0.7
May 7, 2017

How our “What’s in it for me?” Mantra Holds us Back.

Maybe it’s how you were taught to get ahead.

I was raised to compete. “It’s every man for himself out there,” my dad used to say, “To get ahead, you have to outdo the next guy.” That’s how I was groomed to get what I wanted. Top of the list: to live the American Dream.

Competing to get ahead is a restless occupation. It gives rise to a restless mind, and mine was no exception. I had the weight of our culture behind me too. It urged me in my development to study hard, work hard, make a lot of money, and have a lot to show for it. To me, this had the ring of a patriotic duty. Few were the voices that questioned the intelligence of living such a competitive-consumptive life.

Like everyone else, I just wanted to be happy. I figured that financial security was a major part of the package, and I was willing to persevere to achieve it. I played by the rules, but before I knew what a mantra was, I already had one: “What’s in it for me?”

By most common measures, I became successful. I worked for Disney and later moved to Hawaii, where “the good life” got even better. As a freelance writer, I was my own boss, free to set my own schedule and travel as I pleased. But something inside me was missing. No matter how many gains I made, my contentment would come and go like sand through a sieve. I was always in pursuit of the next fleeting pleasure.

When our joy slips away, most of us just try harder to get it back. We do what we have been doing all along, only at a faster and more strenuous pace. I was no different. According to my social conditioning, I was making all the right moves, a model of upward mobility. What was the problem?

The problem was society’s formula for finding happiness. It might look good in theory, but it does not equate with reality. The messenger and message are upside down. Society does a masterful job of promoting and appealing to our worldly desires, persuading us that it knows what is worth our time and effort, but nothing it sells has the power or durability to keep us in smiles. Though its “good life” is portrayed as the Holy Grail, the more we buy into it, the more we are likely to wonder why the payoff doesn’t pay off.

Years ago, I discovered an age-old path to the peace and contentment I was seeking. It wasn’t fancy or fashionable. But the sheer simplicity of it was deeply effective. I walked into a class that taught me how to turn my energy inward instead of letting it dissipate in my outward chase of transient dreams and delusions.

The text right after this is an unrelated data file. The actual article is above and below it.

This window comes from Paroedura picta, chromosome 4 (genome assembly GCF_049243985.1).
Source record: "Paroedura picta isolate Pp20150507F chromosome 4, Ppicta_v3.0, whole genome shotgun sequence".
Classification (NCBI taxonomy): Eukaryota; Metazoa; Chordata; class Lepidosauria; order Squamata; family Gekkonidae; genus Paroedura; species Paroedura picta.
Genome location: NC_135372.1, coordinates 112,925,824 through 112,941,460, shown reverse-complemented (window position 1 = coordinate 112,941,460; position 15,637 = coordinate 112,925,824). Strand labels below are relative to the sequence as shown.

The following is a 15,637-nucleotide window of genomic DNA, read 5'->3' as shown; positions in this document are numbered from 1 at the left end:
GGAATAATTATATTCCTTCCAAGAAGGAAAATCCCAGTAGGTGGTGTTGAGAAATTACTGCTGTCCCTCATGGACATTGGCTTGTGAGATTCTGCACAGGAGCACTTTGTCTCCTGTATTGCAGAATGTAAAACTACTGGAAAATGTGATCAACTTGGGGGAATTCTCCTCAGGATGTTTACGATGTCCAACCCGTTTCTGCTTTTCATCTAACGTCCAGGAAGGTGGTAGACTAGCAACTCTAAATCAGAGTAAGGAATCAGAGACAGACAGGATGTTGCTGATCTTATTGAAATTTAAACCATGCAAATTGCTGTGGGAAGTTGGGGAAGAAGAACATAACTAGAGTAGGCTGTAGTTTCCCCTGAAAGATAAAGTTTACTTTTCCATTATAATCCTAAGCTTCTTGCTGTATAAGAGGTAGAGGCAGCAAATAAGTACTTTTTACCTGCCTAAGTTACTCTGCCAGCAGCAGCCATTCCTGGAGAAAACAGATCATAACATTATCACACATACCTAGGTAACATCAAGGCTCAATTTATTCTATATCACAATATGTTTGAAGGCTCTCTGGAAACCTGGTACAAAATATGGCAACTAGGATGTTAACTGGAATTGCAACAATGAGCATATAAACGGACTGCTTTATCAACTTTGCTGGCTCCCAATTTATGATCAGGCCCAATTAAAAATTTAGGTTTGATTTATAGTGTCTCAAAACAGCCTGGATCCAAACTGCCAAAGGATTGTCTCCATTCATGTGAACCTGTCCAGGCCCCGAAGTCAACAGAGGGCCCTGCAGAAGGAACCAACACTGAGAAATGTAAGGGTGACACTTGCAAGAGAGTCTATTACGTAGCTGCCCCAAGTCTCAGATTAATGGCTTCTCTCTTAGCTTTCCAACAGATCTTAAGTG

In learning the sacred art of meditation, I discovered a stillness inside me that I didn’t know was there. It connected me to my innately divine nature.

What I’ve learned since then is mostly what I’ve needed to unlearn. I was looking in all the wrong places for what I wanted: outside instead of in. I was going about it incorrectly also. Instead of directing my competitive spirit entirely toward self-improvement, I was using it divisively, trying to be better than others.

“What’s in it for me?” was also working against me. I wasn’t nearly so happy when focused on getting more for myself than the joy of giving to others. And oddly enough, the more generous I became, the more abundance I attracted as well. Giving begets getting—what a concept!

Have I mastered the art of meditation? Or the science of selfless giving? Not by a long shot. My ego has its way with me more often than I care to admit. But every day of showing up at the altar of silence within me seems to make the rest of my activities flow more pleasantly and smoothly. And every gesture of kindness and generosity adds to my happiness quotient, too.

I am seeing now as if through a window that had long been shuttered. An expansive horizon has opened to me, and it’s right inside who I am. I see, too, that my happiness will always be fleeting when sought in outward pursuits, in pleasures that are finite in time. There is no escaping a letdown at the end of every emotional high, whether it comes as ennui, disappointment, or a more serious sense of loss and depression. Isaac Newton put it into words: For every action, there is an equal and opposite reaction.

There are many techniques of meditation being offered today. Mine is primarily spiritual. Whichever one you seek for yourself, I wish you a peaceful and joyous journey.
~

~

~

 

Author: Surendra James Conti
Image: Flickr/Premasagar Rose
Editor: Travis May

 

Leave a Thoughtful Comment
X

Read 0 comments and reply

Top Contributors Latest

Surendra James Conti